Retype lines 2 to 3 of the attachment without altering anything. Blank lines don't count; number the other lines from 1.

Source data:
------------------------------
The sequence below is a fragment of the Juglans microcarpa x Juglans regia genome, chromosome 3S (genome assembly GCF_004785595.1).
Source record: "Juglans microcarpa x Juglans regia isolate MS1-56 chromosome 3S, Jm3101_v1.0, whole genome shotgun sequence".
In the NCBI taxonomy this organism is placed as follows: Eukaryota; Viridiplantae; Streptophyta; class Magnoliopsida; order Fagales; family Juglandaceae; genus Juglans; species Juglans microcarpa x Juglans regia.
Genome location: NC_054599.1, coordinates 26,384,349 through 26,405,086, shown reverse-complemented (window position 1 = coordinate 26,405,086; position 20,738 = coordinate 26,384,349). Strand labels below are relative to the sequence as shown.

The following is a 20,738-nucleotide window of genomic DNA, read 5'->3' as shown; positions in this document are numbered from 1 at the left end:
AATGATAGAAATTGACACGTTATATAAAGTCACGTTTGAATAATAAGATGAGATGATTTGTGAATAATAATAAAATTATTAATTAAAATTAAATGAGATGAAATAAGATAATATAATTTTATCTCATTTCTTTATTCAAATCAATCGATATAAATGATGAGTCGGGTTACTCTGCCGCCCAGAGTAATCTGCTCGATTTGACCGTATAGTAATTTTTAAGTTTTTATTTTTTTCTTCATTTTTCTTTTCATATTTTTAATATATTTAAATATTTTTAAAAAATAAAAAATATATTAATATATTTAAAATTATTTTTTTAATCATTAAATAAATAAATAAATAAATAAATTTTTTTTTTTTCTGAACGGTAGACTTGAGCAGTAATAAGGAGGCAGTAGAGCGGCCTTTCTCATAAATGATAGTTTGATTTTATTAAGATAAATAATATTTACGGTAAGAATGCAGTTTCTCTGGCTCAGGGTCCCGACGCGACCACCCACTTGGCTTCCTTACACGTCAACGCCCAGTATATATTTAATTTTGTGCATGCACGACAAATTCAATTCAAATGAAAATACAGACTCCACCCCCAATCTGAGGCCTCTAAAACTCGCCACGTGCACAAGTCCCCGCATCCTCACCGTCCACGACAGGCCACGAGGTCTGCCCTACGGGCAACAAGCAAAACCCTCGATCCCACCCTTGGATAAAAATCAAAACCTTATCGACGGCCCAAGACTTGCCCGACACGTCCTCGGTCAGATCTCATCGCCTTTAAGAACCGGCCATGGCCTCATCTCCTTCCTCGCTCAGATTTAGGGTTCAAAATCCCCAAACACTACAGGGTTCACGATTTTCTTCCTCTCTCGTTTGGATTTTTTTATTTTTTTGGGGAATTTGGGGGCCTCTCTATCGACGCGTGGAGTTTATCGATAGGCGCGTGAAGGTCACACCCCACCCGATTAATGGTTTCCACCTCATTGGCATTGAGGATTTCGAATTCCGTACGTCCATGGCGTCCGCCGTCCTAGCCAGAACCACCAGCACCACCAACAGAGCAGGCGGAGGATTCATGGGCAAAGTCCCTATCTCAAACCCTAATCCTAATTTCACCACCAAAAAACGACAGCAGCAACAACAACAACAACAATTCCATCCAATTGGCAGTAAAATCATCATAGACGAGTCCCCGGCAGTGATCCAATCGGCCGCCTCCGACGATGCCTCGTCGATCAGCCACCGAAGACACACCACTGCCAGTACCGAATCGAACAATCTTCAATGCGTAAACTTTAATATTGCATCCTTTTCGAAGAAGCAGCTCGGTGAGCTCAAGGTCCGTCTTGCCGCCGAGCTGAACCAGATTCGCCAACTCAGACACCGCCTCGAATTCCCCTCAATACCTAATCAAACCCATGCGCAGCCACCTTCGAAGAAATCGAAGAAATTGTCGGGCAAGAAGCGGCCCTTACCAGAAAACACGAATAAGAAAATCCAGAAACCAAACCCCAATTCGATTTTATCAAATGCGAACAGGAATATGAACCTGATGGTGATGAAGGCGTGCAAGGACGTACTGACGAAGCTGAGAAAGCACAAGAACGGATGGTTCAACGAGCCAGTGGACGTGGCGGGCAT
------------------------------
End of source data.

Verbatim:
Source record: "Juglans microcarpa x Juglans regia isolate MS1-56 chromosome 3S, Jm3101_v1.0, whole genome shotgun sequence".
In the NCBI taxonomy this organism is placed as follows: Eukaryota; Viridiplantae; Streptophyta; class Magnoliopsida; order Fagales; family Juglandaceae; genus Juglans; species Juglans microcarpa x Juglans regia.